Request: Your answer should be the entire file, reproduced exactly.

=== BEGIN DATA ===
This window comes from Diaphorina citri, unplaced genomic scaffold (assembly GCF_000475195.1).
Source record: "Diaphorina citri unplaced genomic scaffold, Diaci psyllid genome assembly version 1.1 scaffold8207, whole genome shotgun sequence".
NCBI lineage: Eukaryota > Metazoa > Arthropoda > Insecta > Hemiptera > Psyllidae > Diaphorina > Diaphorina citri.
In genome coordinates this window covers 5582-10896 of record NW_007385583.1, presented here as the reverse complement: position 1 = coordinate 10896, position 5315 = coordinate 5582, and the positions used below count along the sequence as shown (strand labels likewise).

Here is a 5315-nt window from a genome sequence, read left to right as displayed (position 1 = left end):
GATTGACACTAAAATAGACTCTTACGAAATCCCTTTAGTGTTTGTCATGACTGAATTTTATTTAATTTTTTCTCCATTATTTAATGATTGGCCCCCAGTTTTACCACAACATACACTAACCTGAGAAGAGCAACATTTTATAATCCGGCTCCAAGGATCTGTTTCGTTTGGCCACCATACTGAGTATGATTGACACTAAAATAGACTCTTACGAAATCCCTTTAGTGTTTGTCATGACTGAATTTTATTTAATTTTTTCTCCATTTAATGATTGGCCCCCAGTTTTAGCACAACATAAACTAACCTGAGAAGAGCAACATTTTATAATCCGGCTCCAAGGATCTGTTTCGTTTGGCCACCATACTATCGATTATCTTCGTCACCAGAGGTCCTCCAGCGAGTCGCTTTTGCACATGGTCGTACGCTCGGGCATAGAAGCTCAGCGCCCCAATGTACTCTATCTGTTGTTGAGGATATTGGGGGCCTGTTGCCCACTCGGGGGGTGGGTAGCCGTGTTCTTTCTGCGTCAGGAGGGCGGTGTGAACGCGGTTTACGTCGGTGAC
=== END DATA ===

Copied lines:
This window comes from Diaphorina citri, unplaced genomic scaffold (assembly GCF_000475195.1).
Source record: "Diaphorina citri unplaced genomic scaffold, Diaci psyllid genome assembly version 1.1 scaffold8207, whole genome shotgun sequence".
NCBI lineage: Eukaryota > Metazoa > Arthropoda > Insecta > Hemiptera > Psyllidae > Diaphorina > Diaphorina citri.
In genome coordinates this window covers 5582-10896 of record NW_007385583.1, presented here as the reverse complement: position 1 = coordinate 10896, position 5315 = coordinate 5582, and the positions used below count along the sequence as shown (strand labels likewise).

Here is a 5315-nt window from a genome sequence, read left to right as displayed (position 1 = left end):
GATTGACACTAAAATAGACTCTTACGAAATCCCTTTAGTGTTTGTCATGACTGAATTTTATTTAATTTTTTCTCCATTATTTAATGATTGGCCCCCAGTTTTACCACAACATACACTAACCTGAGAAGAGCAACATTTTATAATCCGGCTCCAAGGATCTGTTTCGTTTGGCCACCATACTGAGTATGATTGACACTAAAATAGACTCTTACGAAATCCCTTTAGTGTTTGTCATGACTGAATTTTATTTAATTTTTTCTCCATTTAATGATTGGCCCCCAGTTTTAGCACAACATAAACTAACCTGAGAAGAGCAACATTTTATAATCCGGCTCCAAGGATCTGTTTCGTTTGGCCACCATACTATCGATTATCTTCGTCACCAGAGGTCCTCCAGCGAGTCGCTTTTGCACATGGTCGTACGCTCGGGCATAGAAGCTCAGCGCCCCAATGTACTCTATCTGTTGTTGAGGATATTGGGGGCCTGTTGCCCACTCGGGGGGTGGGTAGCCGTGTTCTTTCTGCGTCAGGAGGGCGGTGTGAACGCGGTTTACGTCGGTGAC